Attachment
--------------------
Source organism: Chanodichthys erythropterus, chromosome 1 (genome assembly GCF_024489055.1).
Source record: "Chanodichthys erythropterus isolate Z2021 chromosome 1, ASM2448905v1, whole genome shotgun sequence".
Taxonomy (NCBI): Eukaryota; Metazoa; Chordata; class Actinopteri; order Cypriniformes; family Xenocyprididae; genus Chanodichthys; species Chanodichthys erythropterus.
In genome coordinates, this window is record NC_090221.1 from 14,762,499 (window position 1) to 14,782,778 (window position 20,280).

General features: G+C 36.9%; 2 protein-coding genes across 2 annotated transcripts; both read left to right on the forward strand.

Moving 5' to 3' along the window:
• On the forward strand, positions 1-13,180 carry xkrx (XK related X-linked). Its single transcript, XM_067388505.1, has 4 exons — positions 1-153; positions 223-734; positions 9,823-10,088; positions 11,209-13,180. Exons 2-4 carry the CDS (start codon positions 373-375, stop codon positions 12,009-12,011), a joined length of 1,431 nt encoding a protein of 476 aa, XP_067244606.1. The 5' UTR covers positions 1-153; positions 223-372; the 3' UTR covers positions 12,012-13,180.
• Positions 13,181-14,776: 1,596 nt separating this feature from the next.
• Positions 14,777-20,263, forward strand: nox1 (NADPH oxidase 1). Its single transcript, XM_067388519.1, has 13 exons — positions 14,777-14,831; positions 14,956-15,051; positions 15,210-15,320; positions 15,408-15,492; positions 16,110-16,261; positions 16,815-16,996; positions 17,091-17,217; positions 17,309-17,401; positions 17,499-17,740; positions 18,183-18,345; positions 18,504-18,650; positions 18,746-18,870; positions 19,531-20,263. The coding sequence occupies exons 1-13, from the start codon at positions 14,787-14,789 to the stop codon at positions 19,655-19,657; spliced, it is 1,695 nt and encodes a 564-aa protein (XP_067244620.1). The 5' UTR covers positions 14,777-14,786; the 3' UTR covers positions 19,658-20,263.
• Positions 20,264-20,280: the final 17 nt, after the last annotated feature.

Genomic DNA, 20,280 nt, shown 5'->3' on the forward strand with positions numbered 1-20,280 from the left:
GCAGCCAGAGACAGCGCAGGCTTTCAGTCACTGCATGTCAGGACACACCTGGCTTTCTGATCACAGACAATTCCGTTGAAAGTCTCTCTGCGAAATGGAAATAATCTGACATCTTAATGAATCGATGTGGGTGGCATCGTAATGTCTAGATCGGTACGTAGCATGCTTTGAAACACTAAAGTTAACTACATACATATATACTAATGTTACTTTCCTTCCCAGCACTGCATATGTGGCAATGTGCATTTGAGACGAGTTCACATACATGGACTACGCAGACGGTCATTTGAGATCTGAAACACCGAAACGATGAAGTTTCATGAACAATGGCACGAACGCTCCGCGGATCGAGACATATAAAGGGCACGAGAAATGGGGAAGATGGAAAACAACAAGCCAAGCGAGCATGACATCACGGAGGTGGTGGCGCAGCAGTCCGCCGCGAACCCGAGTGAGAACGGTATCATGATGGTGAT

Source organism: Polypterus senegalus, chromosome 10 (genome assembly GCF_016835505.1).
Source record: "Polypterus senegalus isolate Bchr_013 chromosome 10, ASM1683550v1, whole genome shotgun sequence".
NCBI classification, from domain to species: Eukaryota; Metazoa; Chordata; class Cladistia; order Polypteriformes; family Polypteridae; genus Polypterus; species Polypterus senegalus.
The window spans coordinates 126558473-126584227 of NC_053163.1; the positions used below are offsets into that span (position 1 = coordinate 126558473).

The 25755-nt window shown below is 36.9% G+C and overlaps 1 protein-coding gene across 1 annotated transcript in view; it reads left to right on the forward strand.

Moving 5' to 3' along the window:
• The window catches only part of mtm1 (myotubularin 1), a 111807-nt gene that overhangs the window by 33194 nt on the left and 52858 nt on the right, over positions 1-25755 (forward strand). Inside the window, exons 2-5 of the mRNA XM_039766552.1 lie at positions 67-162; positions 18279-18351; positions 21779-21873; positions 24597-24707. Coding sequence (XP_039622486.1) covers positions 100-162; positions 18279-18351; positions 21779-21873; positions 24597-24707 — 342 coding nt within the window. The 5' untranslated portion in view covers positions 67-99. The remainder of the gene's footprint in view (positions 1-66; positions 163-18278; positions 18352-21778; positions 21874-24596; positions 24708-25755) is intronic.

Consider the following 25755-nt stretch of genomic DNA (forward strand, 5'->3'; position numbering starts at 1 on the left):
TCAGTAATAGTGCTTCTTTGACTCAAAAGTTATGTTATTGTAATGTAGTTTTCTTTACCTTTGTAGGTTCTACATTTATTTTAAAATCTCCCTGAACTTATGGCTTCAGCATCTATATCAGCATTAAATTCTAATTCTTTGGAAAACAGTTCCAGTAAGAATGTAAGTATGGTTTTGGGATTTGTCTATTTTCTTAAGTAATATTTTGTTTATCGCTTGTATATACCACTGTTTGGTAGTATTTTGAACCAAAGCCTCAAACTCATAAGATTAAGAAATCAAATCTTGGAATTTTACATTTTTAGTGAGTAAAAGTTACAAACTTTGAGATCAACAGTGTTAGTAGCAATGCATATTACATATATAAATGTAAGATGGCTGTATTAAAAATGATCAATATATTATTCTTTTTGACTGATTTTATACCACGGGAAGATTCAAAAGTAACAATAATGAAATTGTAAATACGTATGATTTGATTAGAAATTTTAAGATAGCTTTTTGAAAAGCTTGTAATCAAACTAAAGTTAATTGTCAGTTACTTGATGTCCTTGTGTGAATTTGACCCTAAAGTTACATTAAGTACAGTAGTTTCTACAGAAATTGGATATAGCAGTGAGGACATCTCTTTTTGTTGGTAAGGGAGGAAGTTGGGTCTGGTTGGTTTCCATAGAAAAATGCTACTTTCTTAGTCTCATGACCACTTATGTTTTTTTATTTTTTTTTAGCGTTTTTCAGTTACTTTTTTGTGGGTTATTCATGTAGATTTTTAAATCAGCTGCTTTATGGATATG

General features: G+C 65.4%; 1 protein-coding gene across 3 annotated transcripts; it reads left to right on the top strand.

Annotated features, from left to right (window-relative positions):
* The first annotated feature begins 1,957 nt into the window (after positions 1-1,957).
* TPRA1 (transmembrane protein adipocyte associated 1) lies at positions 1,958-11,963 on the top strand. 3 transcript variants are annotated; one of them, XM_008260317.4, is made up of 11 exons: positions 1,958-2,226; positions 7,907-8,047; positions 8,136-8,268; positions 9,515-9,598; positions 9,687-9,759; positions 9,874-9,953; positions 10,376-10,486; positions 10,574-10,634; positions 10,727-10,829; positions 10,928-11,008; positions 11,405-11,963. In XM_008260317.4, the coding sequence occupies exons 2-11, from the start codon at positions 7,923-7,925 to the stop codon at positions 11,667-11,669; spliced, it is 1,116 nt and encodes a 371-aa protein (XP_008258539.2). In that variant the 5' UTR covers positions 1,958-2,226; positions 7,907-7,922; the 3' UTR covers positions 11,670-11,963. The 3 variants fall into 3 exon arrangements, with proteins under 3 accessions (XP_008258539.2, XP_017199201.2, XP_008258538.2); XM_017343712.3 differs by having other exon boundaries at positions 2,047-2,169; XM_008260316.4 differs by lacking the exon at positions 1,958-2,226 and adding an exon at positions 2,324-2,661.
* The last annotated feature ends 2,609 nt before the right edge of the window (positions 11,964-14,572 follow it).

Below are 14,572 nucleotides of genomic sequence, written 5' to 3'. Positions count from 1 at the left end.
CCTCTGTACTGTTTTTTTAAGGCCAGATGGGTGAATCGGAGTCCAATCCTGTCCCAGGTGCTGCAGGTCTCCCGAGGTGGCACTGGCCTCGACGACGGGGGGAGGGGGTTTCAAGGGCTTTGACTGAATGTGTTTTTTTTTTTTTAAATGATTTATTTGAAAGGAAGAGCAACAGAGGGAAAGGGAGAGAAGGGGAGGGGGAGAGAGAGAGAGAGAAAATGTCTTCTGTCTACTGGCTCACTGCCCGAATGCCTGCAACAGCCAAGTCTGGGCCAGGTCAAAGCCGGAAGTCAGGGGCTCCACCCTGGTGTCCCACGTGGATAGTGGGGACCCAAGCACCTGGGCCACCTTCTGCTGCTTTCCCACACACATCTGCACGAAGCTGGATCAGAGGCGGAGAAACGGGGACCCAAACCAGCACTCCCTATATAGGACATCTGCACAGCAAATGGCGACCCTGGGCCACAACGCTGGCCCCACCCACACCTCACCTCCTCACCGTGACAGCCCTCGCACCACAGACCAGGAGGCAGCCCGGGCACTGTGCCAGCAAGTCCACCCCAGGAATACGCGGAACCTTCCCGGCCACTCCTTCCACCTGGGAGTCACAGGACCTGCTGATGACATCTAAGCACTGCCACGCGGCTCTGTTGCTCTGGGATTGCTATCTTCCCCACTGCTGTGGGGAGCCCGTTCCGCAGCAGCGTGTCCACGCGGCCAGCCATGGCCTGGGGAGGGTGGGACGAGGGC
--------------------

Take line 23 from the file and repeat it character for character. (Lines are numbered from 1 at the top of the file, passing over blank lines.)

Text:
Annotated features, from left to right (window-relative positions):